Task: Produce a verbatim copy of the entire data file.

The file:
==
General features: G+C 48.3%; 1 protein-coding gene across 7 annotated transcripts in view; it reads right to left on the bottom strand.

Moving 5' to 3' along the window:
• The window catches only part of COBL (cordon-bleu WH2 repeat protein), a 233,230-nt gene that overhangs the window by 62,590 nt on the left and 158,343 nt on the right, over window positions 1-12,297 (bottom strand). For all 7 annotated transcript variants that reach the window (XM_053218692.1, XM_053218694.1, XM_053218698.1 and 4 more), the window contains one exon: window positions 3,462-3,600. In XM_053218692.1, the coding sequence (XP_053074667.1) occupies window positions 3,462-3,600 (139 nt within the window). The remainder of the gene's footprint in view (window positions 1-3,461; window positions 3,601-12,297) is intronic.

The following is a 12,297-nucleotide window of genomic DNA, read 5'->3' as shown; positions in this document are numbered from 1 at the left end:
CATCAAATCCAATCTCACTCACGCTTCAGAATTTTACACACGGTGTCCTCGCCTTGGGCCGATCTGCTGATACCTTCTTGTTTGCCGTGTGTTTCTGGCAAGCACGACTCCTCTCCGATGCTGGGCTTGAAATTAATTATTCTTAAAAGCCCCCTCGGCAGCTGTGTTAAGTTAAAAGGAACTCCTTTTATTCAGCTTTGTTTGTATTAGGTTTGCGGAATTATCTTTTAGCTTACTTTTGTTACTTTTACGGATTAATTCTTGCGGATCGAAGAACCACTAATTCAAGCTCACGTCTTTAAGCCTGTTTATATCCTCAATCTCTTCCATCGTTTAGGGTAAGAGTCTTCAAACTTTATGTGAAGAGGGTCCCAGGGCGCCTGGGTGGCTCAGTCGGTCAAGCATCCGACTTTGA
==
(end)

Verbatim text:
General features: G+C 48.3%; 1 protein-coding gene across 7 annotated transcripts in view; it reads right to left on the bottom strand.

Moving 5' to 3' along the window:
• The window catches only part of COBL (cordon-bleu WH2 repeat protein), a 233,230-nt gene that overhangs the window by 62,590 nt on the left and 158,343 nt on the right, over window positions 1-12,297 (bottom strand). For all 7 annotated transcript variants that reach the window (XM_053218692.1, XM_053218694.1, XM_053218698.1 and 4 more), the window contains one exon: window positions 3,462-3,600. In XM_053218692.1, the coding sequence (XP_053074667.1) occupies window positions 3,462-3,600 (139 nt within the window). The remainder of the gene's footprint in view (window positions 1-3,461; window positions 3,601-12,297) is intronic.

The following is a 12,297-nucleotide window of genomic DNA, read 5'->3' as shown; positions in this document are numbered from 1 at the left end:
CATCAAATCCAATCTCACTCACGCTTCAGAATTTTACACACGGTGTCCTCGCCTTGGGCCGATCTGCTGATACCTTCTTGTTTGCCGTGTGTTTCTGGCAAGCACGACTCCTCTCCGATGCTGGGCTTGAAATTAATTATTCTTAAAAGCCCCCTCGGCAGCTGTGTTAAGTTAAAAGGAACTCCTTTTATTCAGCTTTGTTTGTATTAGGTTTGCGGAATTATCTTTTAGCTTACTTTTGTTACTTTTACGGATTAATTCTTGCGGATCGAAGAACCACTAATTCAAGCTCACGTCTTTAAGCCTGTTTATATCCTCAATCTCTTCCATCGTTTAGGGTAAGAGTCTTCAAACTTTATGTGAAGAGGGTCCCAGGGCGCCTGGGTGGCTCAGTCGGTCAAGCATCCGACTTTGA